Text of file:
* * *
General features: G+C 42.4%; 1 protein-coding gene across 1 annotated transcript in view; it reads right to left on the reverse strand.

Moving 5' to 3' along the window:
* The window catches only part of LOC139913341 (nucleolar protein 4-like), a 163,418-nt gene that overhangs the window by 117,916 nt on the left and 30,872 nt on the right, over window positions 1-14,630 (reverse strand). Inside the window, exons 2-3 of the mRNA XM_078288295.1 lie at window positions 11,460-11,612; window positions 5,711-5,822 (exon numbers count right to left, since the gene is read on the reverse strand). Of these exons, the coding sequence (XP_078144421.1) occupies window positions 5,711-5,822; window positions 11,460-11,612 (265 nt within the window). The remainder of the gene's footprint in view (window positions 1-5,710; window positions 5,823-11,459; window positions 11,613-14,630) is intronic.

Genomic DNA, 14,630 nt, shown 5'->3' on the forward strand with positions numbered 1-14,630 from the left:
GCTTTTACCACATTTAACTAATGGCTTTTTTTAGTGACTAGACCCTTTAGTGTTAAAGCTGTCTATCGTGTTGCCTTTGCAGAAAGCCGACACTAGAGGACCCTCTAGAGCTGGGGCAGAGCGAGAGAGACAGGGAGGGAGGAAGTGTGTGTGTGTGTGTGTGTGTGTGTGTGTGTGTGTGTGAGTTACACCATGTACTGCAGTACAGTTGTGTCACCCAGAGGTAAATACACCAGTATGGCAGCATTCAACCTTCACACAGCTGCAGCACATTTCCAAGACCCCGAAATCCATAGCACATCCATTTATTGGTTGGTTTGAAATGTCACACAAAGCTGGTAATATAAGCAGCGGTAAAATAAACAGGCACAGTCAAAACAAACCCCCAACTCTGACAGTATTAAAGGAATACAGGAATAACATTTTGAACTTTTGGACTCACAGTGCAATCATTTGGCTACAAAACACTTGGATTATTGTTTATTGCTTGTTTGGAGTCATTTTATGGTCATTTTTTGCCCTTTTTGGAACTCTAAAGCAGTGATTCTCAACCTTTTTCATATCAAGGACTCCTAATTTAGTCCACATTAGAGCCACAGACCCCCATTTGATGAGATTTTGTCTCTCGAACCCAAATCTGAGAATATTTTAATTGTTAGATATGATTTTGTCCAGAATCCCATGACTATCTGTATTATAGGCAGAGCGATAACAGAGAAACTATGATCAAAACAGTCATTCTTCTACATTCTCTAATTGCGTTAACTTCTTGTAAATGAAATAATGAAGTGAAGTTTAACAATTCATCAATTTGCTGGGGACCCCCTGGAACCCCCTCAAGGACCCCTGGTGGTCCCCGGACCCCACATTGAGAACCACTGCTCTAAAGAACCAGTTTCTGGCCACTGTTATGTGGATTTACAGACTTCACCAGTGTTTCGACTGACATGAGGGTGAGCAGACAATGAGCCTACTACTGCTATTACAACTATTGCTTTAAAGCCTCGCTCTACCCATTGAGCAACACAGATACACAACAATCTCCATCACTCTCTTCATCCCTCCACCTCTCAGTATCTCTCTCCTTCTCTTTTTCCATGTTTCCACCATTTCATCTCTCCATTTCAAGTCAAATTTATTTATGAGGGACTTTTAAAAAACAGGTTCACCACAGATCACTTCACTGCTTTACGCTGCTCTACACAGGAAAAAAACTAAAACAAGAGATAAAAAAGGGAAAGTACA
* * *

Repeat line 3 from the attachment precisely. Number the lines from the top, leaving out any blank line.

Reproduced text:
* The window catches only part of LOC139913341 (nucleolar protein 4-like), a 163,418-nt gene that overhangs the window by 117,916 nt on the left and 30,872 nt on the right, over window positions 1-14,630 (reverse strand). Inside the window, exons 2-3 of the mRNA XM_078288295.1 lie at window positions 11,460-11,612; window positions 5,711-5,822 (exon numbers count right to left, since the gene is read on the reverse strand). Of these exons, the coding sequence (XP_078144421.1) occupies window positions 5,711-5,822; window positions 11,460-11,612 (265 nt within the window). The remainder of the gene's footprint in view (window positions 1-5,710; window positions 5,823-11,459; window positions 11,613-14,630) is intronic.